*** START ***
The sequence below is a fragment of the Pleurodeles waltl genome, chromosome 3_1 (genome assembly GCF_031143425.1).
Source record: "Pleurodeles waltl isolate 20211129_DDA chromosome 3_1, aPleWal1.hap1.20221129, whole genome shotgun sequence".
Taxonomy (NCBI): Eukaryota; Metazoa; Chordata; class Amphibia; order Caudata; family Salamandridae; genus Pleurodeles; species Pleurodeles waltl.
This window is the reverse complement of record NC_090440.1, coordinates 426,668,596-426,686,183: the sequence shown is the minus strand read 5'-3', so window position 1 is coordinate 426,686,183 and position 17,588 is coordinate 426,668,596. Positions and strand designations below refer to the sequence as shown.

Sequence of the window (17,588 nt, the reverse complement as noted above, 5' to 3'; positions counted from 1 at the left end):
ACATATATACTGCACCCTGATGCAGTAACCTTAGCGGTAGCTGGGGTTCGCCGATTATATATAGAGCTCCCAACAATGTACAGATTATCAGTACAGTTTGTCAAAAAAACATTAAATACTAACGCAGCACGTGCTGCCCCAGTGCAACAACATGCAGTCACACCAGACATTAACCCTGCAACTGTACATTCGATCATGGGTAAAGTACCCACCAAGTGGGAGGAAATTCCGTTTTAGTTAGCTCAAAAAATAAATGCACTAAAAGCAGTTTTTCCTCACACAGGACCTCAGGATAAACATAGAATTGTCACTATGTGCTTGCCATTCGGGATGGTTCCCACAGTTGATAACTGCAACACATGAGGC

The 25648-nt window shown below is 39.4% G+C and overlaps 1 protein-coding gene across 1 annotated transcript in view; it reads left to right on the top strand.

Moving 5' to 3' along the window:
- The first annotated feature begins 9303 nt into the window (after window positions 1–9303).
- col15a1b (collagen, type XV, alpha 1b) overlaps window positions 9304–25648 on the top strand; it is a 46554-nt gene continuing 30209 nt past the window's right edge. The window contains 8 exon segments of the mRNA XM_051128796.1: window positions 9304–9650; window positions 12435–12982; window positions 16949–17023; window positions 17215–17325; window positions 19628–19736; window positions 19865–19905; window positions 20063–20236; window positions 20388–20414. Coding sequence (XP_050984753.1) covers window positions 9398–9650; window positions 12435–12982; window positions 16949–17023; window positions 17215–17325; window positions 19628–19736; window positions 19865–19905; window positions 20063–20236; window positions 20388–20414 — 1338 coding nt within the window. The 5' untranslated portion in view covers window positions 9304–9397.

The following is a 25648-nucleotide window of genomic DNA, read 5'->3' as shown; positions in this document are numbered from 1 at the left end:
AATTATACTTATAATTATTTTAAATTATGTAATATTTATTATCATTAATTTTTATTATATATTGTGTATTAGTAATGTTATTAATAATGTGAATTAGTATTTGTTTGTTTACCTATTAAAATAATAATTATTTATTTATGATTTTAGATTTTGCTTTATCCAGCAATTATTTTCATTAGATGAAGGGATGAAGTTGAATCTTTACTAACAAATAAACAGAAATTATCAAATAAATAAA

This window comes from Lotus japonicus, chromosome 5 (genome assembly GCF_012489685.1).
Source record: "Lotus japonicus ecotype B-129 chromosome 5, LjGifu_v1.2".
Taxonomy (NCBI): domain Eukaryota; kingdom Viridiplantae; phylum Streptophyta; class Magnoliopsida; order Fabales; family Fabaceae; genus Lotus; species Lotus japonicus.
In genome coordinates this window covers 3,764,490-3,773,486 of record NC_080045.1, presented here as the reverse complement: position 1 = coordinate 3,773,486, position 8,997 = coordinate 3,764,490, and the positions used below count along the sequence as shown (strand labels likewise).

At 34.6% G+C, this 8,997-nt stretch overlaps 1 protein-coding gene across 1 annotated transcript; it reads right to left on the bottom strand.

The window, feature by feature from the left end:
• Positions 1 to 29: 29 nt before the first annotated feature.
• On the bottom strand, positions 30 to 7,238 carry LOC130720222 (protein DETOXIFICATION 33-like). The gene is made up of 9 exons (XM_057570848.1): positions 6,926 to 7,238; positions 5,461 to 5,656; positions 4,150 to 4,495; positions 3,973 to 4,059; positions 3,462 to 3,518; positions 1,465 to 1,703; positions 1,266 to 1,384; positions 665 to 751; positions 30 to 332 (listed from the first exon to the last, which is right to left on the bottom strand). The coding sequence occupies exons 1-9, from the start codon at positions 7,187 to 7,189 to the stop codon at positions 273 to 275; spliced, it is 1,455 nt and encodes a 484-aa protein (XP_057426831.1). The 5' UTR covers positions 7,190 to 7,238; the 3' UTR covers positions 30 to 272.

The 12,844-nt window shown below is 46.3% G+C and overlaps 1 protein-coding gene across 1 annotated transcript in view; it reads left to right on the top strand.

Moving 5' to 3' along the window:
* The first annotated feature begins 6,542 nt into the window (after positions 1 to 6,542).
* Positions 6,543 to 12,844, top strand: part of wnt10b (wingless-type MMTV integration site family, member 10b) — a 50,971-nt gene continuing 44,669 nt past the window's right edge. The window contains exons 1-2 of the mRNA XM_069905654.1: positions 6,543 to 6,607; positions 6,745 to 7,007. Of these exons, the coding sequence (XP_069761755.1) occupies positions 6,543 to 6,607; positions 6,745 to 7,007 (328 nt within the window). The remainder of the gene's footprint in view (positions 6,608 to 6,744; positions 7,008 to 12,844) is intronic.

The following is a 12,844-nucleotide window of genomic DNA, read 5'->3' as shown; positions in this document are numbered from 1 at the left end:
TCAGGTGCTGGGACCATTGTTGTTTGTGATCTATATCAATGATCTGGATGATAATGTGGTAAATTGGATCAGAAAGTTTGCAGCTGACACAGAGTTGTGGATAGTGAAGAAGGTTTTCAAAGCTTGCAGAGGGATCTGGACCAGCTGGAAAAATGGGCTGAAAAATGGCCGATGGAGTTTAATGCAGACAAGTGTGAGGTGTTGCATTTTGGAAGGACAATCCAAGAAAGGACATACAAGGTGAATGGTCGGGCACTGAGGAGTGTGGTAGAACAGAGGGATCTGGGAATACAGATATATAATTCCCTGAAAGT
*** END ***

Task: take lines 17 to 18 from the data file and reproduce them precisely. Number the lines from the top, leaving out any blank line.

At 34.6% G+C, this 8,997-nt stretch overlaps 1 protein-coding gene across 1 annotated transcript; it reads right to left on the bottom strand.

The window, feature by feature from the left end: